By Stephen Young
By Stephen Young
By Stephen Young
By Jim Schutze
By Rachel Watts
By Lauren Drewes Daniels
The Preston Forest area was virtually a restaurant desert when Mi Cocina opened in June 1991. Rodriguez had abruptly left his mother's popular Oak Lawn Tex-Mex restaurant, Mia's, to join up with Washburne. The ensuing family rift between Mico and parents Butch and Ana Enriquez was fiery and well-publicized. The family, Rodriguez says, began to mend fences only last year.
"I really didn't know Mico's parents; I was backing their son," Washburne says. "There was a lot of anger there, but really, Mia's is very small, and our restaurant was so far away, and we were a different concept altogether. I don't think there was much competition for customers."
Rodriguez, a round man in a black nylon wind suit, bulky white socks and woven leather loafers, is a portrait in contrast to Washburne's lankiness. Washburne, dressed in a rich charcoal-gray suit and pinstriped shirt, his eyes deep hazel pools, still has the boyish good looks of the kid who peddled papers 25 years ago.
Rodriguez and his wife, Caroline, are overseeing the remodeling of the West End Mi Cocina site. "It's a very spiritual thing that happens when you open a restaurant," he says. "Right now I'm bonding with this restaurant."
Washburne, stressing that he only provides financial muscle, says he steers clear of the culinary and design sides of the business.
"Ray," Rodriguez says, "is extremely enthusiastic, an idea person. The ideas are always coming to him. We have a great relationship. I feel like knowing the Washburne brothers has really opened doors for me."
Like many other Mexican places, Mi Cocina features dishes named after favorite friends and relatives of the owners. A plate of cheese enchilada, pork tamale, and beef taco, for example, is the "El Ray." It's a simple and popular selection, Rodriguez says.
"We thought about naming a dish after my brother," Washburne chimes in, chuckling, "but 'The Dick' just didn't sound very good."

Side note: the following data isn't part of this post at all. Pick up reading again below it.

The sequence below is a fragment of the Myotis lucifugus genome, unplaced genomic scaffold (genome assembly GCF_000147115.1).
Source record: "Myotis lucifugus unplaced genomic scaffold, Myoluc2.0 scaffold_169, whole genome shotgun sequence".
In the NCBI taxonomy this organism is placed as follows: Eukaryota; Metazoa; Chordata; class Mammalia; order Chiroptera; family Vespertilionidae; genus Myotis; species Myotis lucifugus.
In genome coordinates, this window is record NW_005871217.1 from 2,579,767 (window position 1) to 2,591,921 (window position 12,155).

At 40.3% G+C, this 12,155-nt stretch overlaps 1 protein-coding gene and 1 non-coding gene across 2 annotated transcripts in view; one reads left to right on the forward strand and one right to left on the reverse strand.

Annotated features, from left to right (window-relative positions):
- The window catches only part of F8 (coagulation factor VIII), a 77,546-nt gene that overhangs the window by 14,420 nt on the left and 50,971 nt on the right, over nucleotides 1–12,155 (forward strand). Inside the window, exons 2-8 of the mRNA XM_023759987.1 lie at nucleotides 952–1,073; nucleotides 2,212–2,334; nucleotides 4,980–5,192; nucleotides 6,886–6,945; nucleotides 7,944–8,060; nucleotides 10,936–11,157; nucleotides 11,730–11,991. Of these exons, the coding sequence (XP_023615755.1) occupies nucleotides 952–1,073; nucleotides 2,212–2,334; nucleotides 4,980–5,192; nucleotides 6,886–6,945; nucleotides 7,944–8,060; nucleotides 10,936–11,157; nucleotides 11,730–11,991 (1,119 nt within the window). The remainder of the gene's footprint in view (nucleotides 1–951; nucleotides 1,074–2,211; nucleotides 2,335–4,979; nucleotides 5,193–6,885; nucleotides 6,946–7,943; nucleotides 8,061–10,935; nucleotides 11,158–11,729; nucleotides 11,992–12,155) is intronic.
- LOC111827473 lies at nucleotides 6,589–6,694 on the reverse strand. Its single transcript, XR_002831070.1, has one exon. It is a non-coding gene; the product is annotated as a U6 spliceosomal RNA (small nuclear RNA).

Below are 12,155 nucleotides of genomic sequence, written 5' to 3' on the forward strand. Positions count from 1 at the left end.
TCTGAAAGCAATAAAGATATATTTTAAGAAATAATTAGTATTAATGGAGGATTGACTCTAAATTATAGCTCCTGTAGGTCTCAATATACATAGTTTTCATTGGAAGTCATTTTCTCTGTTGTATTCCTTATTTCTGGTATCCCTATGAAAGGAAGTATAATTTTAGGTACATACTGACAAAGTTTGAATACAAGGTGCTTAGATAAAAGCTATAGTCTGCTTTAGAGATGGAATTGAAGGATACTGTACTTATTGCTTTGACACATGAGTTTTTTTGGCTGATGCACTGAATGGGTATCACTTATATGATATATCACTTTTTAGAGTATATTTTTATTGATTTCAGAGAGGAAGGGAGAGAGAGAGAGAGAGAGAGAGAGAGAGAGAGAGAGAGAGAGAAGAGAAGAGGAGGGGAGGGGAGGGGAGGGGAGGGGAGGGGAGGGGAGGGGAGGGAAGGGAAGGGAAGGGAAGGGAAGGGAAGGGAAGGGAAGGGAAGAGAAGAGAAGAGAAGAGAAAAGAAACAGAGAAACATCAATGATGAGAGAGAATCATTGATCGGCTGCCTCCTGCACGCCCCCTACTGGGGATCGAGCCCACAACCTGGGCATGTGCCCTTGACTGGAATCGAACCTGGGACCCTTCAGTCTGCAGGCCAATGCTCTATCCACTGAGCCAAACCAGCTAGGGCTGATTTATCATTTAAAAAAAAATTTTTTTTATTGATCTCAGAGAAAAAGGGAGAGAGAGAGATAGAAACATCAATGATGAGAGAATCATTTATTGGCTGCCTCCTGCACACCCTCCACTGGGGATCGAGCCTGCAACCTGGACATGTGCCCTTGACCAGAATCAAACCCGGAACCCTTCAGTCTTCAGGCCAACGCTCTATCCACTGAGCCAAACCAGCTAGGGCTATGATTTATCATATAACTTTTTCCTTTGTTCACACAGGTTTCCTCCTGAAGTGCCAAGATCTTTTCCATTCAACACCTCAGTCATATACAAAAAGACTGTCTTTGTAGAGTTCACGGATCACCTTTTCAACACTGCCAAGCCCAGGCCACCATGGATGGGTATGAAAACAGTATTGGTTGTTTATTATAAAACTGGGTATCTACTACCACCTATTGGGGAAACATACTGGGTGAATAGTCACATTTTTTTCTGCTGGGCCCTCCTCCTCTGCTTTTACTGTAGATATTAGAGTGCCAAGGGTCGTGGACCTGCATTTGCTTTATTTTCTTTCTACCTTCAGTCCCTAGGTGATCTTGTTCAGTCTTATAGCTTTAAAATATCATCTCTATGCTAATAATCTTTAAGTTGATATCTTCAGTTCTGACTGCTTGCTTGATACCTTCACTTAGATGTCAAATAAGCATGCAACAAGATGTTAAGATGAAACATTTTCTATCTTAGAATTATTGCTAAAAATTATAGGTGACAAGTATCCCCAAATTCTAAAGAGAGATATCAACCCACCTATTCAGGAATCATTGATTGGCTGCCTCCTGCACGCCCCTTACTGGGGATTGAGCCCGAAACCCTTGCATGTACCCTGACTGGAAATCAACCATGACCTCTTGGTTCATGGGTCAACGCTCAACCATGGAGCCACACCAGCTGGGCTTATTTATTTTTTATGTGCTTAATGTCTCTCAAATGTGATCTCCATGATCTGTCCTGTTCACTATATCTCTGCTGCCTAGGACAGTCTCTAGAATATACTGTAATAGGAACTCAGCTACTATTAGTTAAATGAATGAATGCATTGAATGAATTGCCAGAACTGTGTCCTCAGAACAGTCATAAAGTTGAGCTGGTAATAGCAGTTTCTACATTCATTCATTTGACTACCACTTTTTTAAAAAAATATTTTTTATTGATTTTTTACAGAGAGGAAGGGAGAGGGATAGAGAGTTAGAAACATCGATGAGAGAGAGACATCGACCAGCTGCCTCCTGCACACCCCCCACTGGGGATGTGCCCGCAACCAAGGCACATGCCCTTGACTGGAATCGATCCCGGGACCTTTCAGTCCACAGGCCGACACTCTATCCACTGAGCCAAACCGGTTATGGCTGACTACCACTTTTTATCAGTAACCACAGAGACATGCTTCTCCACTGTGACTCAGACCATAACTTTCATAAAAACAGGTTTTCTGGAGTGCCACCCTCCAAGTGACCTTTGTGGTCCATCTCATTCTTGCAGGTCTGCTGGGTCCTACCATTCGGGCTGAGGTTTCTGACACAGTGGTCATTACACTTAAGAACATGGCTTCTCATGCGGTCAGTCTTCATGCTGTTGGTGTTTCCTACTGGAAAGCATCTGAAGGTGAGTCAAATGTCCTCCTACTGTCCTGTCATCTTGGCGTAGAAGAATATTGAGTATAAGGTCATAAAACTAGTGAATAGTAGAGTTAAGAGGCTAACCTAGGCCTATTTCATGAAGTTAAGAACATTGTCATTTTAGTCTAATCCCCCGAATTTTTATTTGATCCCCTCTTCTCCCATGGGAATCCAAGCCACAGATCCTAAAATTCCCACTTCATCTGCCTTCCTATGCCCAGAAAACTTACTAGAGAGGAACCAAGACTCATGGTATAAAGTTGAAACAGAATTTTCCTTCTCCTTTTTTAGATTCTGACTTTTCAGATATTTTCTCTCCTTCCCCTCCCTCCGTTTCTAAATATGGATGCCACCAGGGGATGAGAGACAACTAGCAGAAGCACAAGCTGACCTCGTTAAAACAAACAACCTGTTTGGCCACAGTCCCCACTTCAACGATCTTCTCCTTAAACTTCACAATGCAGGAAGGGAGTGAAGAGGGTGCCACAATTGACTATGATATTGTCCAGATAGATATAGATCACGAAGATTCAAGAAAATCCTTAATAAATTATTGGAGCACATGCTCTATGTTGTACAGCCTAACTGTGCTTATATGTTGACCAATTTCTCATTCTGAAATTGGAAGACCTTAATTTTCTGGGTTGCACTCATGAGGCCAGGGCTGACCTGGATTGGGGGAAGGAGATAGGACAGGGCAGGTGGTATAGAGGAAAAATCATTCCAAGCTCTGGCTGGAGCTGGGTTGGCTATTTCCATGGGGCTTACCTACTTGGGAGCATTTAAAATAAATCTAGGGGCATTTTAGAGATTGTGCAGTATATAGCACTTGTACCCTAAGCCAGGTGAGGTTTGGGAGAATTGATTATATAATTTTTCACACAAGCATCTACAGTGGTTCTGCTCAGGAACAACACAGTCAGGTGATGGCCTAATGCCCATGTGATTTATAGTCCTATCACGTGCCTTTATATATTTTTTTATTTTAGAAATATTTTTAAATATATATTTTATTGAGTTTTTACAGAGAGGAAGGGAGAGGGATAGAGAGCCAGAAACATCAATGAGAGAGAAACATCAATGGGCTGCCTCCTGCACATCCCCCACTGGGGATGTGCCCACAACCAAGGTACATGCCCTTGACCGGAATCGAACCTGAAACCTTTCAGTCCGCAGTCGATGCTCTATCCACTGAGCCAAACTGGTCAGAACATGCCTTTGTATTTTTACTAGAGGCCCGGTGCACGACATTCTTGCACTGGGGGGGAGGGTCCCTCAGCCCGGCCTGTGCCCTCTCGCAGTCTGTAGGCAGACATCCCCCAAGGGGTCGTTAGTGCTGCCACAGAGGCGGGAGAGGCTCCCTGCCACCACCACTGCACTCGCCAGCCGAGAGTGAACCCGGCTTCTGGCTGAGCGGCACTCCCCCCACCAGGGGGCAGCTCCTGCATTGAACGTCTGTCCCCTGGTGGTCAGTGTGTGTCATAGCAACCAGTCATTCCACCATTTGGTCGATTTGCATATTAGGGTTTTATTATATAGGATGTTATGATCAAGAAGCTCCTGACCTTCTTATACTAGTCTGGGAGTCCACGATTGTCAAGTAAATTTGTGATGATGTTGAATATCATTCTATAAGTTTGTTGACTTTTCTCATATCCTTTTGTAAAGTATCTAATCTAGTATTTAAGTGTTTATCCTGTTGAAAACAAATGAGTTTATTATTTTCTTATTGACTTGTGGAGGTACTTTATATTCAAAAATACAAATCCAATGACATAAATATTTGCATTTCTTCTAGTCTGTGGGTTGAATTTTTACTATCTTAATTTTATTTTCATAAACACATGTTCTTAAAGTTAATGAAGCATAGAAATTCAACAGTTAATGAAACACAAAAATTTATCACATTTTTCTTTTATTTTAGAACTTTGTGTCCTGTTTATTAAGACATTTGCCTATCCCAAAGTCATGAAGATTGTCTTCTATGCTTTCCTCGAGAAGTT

By most accounts--especially his own--Washburne never pretended to know a lick about journalism or publishing when he bought three publications last year. "I'm an entrepreneur," he says, again. "I back people. I was new to publishing, so I got the best people I could to manage for me and relied on them to lead me through."
Washburne's lexicon is peppered with such "one-minute manager" buzz phrases. He will tell you, repeatedly, that he looks for "opportunities," "backs people," and is, above all, an "entrepreneur." Texas Business and The Met aren't so much a magazine and a newspaper as they are "products." The name Texas Business, he says, has "great franchise value."
The franchise players Washburne backed at Texas Business last year were John Carroll and Tracy Staton. Washburne hired Carroll, 38, and Staton, 29, as publisher and editor, respectively. Both had held the same positions at the weekly Dallas Business Journal. Carroll had also been part of a team that won a Pulitzer Prize for spot news in 1981 for the Kansas City Star. Staton, who grew up in South Texas, had a reputation for thorough editing and scrappy business stories in her six years at the paper.
Their exit from the Journal was ugly. Charging Carroll with breach of contract and accusing him of stealing key files and other intellectual property, American City Business Journals Inc., the tabloid's Charlotte, North Carolina, parent company, sued Carroll last year in district court. The suit is still active; Carroll has answered the complaint with a general denial.
Staton would not be quoted for this story, citing "non-compete" and "protection of intellectual property" clauses in a contract she has with Washburne. Such contracts are common in the broadcasting industry, but virtually unheard of in print journalism. Washburne confirms the existence of the contract, but refuses to comment on it.
It is unclear exactly how much money Washburne had to start up the magazine. Reid Slaughter, who sat in on several early planning meetings, says Washburne repeatedly vowed to put in $2 million of his own money; others on the magazine's editorial side say he made that same commitment to them and also pledged to back the project for two years.
Today, Washburne says, "I thought we could do it for about a million." He quickly adds that he didn't know that at the time. "Last year a lot of figures were thrown around, but I never put anything in writing as far as a commitment."
Shortly after he announced his plan to revive Texas Business, Washburne barnstormed the state, pitching a limited partnership to business contacts. "Ray flew around the state saying, 'I don't need your money, I just need your reputation,'" says a source familiar with the start-up period, "but he got what he wanted. Ray was able to get 25 people to buy in."
The partners included Houston's Paul Hobby, of the political and publishing family; Greg Marchbanks, president of Prime Management, an Austin cable company; Randall Goss, CEO of U.S. Risk Inc., a Dallas insurance firm; Stan Keith, former CEO of CompUSA; and longtime Park Cities friends Milledge Hart and Craig Kennington.
For the next four months, it seemed as if Washburne's wallet was bottomless. Carroll hired 11 more editorial employees and seven advertising staffers. Washburne leased 30 Macintosh computers and office space in the West End's White Swan building. The staff sped toward a June magazine debut.